It’s Tim’s turn to talk, and he realises that Horatio is waiting for a response, holding the door open for him to walk through. Something maybe about to happen that’s been hinted at for months in their working relationship but never actually materialised. They could start to get to know each other, form a bond that’s not simply professional. No point in running, right? Just be cool and ask him what’s wrong. Speed realises the prospect of chatting up an unknown woman is infinitely more attractive than what he’s about to do, but not actually what he needs: that’s a minor revelation, enough to provide him with the courage for his next move.

“So, what’s your problem?”


Calleigh loads up the last pile of laundry from the machine with a small sigh: she’s working on the weekend again, and her mother thinks she’s asking for the shifts deliberately, avoiding a confrontation. Mom, if it were only that easy. She doesn’t want to duck either of her parents, but there’s too many questions that she’d want to ask about Dad, not enough answers she can continue to stomach. She realises in that moment just how alike her and Marie Louisa Duquesne are, that daughter in her own way is simply mimicking the blinkered actions of her mother. Ignore it, hope it goes away, deal with it when you have to.

Not unlike the two weeks’ worth of accumulated laundry.

The ancient machine clicks into life and a look at her watch makes Calleigh realise she’s not eaten since lunch. The takeout place’s number is committed to memory so she has no need for such luxuries as speed-dial, but tonight it’s just not enough. In lieu of a frenetic and action-packed social life she could do with being anywhere but her cramped and unkempt apartment: it’s time to kick back, let loose… start the process of getting a life outside work. Beer would be an attractive accompaniment, but not too many. Hard to be critical of her father if she can’t moderate in herself.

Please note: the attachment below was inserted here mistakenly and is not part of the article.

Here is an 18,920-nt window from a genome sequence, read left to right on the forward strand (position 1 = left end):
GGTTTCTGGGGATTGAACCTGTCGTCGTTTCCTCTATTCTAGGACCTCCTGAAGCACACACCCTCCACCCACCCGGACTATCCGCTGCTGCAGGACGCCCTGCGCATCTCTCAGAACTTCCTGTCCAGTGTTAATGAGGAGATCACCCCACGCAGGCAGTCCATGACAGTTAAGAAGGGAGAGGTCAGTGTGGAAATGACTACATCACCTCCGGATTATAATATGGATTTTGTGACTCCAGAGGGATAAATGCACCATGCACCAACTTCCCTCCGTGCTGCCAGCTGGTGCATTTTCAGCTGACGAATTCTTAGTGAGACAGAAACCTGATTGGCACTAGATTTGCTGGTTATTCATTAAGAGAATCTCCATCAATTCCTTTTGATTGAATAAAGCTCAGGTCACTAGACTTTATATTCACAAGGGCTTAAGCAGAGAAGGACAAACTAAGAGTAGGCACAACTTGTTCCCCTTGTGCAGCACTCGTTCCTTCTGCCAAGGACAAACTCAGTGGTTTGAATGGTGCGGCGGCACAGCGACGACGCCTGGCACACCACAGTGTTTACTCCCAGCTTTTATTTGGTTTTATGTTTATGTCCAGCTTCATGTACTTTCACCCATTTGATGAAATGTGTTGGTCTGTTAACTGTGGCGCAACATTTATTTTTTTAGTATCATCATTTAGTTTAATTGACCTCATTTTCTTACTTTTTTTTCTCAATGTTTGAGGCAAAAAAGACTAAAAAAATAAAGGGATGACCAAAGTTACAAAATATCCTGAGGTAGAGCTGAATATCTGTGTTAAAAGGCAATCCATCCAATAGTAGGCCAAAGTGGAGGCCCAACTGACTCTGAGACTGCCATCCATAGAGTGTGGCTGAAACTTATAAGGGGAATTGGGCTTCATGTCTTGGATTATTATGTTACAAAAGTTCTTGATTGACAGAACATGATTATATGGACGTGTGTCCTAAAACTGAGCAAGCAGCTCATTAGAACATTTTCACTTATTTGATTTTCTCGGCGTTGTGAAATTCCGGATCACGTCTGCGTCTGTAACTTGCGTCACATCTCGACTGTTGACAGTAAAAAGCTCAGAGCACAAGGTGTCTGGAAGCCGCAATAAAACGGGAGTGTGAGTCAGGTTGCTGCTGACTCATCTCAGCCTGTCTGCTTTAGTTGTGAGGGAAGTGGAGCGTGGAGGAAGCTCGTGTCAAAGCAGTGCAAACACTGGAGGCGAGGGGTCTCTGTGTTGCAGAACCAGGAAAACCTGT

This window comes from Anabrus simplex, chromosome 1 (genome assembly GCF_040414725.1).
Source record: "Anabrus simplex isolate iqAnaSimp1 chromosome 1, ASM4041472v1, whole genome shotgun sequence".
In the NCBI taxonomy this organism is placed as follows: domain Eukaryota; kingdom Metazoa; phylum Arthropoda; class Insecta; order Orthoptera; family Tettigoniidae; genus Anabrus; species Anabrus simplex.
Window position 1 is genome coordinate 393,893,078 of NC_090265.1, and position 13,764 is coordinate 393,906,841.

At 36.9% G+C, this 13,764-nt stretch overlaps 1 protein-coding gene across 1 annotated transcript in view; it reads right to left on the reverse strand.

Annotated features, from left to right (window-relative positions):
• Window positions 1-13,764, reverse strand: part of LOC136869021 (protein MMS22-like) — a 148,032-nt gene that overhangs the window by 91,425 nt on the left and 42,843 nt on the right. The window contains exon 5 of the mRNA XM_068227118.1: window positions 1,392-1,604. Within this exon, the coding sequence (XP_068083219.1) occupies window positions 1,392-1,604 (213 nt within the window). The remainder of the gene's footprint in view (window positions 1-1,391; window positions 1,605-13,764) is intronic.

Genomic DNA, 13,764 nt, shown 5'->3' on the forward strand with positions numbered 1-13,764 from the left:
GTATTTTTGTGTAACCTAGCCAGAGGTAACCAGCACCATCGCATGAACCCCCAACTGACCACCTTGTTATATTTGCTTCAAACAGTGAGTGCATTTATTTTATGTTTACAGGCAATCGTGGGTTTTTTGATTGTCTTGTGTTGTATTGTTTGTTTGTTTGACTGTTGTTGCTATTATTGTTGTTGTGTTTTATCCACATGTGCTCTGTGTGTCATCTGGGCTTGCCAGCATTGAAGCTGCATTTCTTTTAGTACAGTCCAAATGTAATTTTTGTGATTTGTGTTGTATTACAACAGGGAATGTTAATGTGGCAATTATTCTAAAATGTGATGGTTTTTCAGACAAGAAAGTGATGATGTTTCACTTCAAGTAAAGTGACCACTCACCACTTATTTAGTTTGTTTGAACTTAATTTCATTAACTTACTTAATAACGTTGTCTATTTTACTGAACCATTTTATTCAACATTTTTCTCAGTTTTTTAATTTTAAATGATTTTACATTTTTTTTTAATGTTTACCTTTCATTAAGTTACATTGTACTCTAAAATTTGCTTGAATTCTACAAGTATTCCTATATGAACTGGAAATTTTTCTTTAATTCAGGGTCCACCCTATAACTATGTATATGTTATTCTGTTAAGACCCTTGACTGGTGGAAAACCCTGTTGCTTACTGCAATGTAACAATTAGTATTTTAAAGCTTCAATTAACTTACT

What is needed is a night out. Once the concept is reconciled in her own mind, it’s time to persuade Alexx of the plan’s many merits.

“Are you kidding me, girl? We have to work tomorrow. Horatio will blow a fuse if he knows we’ve crashed curfew…”

Calleigh smiles at what she knows is mock indignation in the Coroner’s voice: like, you’re afraid of Horatio, right? Of everyone in the Lab, Alexx is one of the few people who can get away with bending the rules, a fact which has been used to the rest of the team’s advantage since the first time the two women snuck out for a midweek session of ‘social relaxation’. It took a lot of persuading to get Alexx to jump the fence the first time: the portion of her mind that wasn’t on the job obsessed about kids, then husband’s reaction in almost equal measure. Alexx’s husband understands that it’s good for her, the occasional break in routine as essential as making sure the kids do their chores. Plus, Calleigh remembers that Alexx’s son and daughter are with their Grandma for the week. She’s had three nights to reacquaint herself with her husband. One evening out won’t hurt.

Please say yes.

“If we eat it’ll disguise the beer. Can we get Andy to drive us?”

Calleigh waits for a response, watching her underwear sloshing quietly behind the glass, lost for a moment in the movement of water and clothing; reminded of the way the muddy canal swirled around the silver Porsche as Delco supervised it’s extraction from the water earlier that day. She almost retched when the driver was finally released from her watery tomb. Early twenties, with eyes the colour of jade and perfect auburn hair down past her waist. Such a waste.